Do Colorado HOA covenants ever run out and are major revisions allowed

by Terry

Publish Date: June 19, 2024

Visitor Question: We live in an HOA whose covenants date back to 1977. In the covenants it states that they "run with the land" and that they will automatically renew every 10 years from the date of the covenants unless homeowners vote by 67% majority to cease. My first question is, does Colorado have a term limit on how long covenants are still active. Secondly, the new board wants to drastically change covenants. If a pre-CCIOA HOA makes major changes to its covenants, does it then have to abide by all CCIOA rules and regulations?

Editor Reply: Terry, as stated on this website, we are not attorneys here; we are city planners. So just take our comments as a starting point for a conversation with an attorney licensed in Colorado, who can give you a more definitive answer based both on statutes and--importantly perhaps--on case law.

In fact, you should be talking with either the current attorney working for your HOA or the attorney who created the covenants originally, if that is still a possibility.

Now to help other readers of our website, CCIOA stands for Colorado Common Interest Ownership Act. In brief, this law sets up somewhat different rules and procedures for HOAs in effect before 1992, and those formed afterward. It also sets up other classifications, such as large and small.

The way I read this law, your covenants have no end date unless an end to this process of automatic renewals was specified in your original covenants. (Other readers, there is a procedure by which current HOA members can stop the automatic renewal.)

For everyone: it is critical to read and understand your covenants because state laws often defer to the specific language of the covenants.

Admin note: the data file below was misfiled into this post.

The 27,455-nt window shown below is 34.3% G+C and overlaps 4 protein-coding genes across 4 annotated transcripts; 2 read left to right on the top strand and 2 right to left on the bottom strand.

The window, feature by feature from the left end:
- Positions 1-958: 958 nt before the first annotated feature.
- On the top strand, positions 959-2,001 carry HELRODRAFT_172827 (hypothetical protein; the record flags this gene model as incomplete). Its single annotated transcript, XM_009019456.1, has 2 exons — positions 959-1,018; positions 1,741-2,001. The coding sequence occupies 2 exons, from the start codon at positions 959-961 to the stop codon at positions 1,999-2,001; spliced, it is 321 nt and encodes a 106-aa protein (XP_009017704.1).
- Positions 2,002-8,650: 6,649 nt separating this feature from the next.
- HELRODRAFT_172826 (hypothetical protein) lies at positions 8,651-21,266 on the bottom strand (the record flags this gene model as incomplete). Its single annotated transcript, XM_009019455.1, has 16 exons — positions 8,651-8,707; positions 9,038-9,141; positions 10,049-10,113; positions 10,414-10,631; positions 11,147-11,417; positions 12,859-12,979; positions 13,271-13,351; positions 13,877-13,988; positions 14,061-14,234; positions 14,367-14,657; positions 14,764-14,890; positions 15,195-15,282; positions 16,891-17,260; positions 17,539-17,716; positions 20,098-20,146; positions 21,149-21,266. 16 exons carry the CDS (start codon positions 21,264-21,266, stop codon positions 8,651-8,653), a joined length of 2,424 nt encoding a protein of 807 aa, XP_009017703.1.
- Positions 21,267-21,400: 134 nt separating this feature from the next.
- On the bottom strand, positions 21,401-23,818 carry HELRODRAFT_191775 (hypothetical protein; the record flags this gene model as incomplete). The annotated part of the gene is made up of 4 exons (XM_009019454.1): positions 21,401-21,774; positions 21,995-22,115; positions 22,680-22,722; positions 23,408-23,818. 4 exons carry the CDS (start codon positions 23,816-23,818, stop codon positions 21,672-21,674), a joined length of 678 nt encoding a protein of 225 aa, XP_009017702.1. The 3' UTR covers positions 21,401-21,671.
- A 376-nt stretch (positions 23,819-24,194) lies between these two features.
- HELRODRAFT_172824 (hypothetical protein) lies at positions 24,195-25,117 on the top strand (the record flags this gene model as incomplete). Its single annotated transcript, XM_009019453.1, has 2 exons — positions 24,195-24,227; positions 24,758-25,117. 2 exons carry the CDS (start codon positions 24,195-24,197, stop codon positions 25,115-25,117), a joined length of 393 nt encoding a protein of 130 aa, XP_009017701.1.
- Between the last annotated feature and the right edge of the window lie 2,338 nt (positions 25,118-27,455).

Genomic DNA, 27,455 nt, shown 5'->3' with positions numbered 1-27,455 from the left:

For your second question, Terry, I am not seeing any provision saying that a set of major amendments automatically kicks an HOA into the post-1992 rules category. There is a process whereby the HOA can "elect" to use the post-1992 rules, but if they do not follow that process to opt into the newer rules, I don't see a limit on the amount of change they can make to their pre-1992 covenants. However, this is an area where a close reading of your actual covenants, as well as a more detailed reading of Colorado law than we undertake through this website, could make this conclusion incorrect.

You might wonder why I chose to answer the question at all, Terry, since I'm giving you a non-answer essentially. The thought was that this would be a useful vehicle to show our readers that it is quite important that you consult an attorney who has access to an entire law library and the professional training to interpret that library, and is available to you to read your actual covenants.

I like your thought process in wondering whether it is appropriate to make major revisions and still claim immunity from newer requirements by citing the existence of the HOA before 1992. However, in the limited amount of reading I am able to do while maintaining this website, I don't see any support for that theory in the Colorado Common Interest Ownership Act.

HOA residents, beware!

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